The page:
It was thought that the circle was now – instead of a protection – a portal or doorway to evil spirits.

Dominic – bless his heart – raised his credibility even more. He says “Now, some of the guides will tell you not to step into or walk through the circle. But I know you all are adults. If you want to step into the circle I’m not going to stop you. Now is the time to do it.”

… and of course no one did.

Although I fully expected Kevin to.

We moved on to the last vault then, and as everyone filed out of the vault, I saw Kevin put one foot into the circle and then out again.

Show off.

He was carrying Chelsea’s bag at the time so we joked that a ghost would attach itself to her bag and he was going to carry it the rest of the trip.

The final vault required an explanation and warning before even entering.

We were strictly instructed to separate by gender at the door – boys to the left, girls to the right. Which put me right next to a bunch of strangers and Chelsea in the scariest of all the vaults.


According to Dominic, through many tours there would be scratches, pushes and other physical attacks on visitors. They eventually tried a few different combinations and by having men on one side and women on the other the attacks stopped.

On top of that, we were strictly instructed to turn off all electronics – phones, cameras, etc. Electronics of all kinds have been known to malfunction and break after visiting this vault. Of course, we had my mom’s cell phone on us and didn’t know how to turn it off. So far it’s fine.

Furthermore, the safety (electronic) light above the door wasn’t on. Dominic told us they just can’t get the light to work. They’ve had any number of electricians come look at it, and one day they went through something like 30 lightbulbs.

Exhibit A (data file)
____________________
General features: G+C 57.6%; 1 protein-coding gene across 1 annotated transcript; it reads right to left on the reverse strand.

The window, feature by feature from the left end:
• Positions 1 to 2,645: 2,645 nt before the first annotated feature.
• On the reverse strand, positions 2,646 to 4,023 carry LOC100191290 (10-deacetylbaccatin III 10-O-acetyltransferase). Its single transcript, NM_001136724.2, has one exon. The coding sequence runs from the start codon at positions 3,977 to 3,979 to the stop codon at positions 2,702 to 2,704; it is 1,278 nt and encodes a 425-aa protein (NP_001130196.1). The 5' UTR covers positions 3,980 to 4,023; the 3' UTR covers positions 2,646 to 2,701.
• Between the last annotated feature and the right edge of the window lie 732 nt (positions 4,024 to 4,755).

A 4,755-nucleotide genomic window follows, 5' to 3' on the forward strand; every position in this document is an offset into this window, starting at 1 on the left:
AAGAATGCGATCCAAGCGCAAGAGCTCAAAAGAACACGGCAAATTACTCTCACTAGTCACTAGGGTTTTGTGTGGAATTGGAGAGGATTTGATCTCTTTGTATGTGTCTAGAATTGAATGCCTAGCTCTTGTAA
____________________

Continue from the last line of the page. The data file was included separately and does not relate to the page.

So the room was lit solely by Dominic’s flashlight …. But of course, since electronics have issues in this room, he told us all about the times that his flashlight has just stopped working (of course, he called it a “torch” since he’s British and adorable).

I know this sounds like just a bunch of talk. I fully acknowledge that not a single weird, paranormal or unnatural thing happened to our tour group.

However – I WILL tell you that this last vault was noticeably colder than the other vaults. What reason could there be? These are just stone rooms with no vents or ceiling fans, obviously.

But if I’ve learned anything from watching numerous seasons of Ghost Adventures – I’ve learned that pockets of cold air can indicate the presence of a ghost or spirit.

I’m just saying….

So, of course, since this was the final vault, Dominic was using his full power of anticipation and storytelling to really give us a chill.

Starting with dividing us from our other group members, plus the turning off of electronics and the light in the vault not working … needless to say, it is easy to see how someone could get all keyed up.

As he was explaining to us how he had to carry a backup “torch” because of the strange problems in this vault, his current “torch” began to flicker – until it finally went out completely (conveniently at a dramatic moment in his narrative) …. Spooky ….

Just before the vaults were sealed shut, there was a huge fire in old town Edinburgh (1824, I think). To escape the flames and stay safe many families sent their women and children into the vaults.

Initially this seems like a good idea – the stone walls and floor certainly wouldn’t burn. Instead, with the fire raging through the city, the walls of the vaults started heating up more and more  … just like a brick oven.


All those people were just cooked. … Just baked up like meat.

Ugh …. Bleck bleck bleck….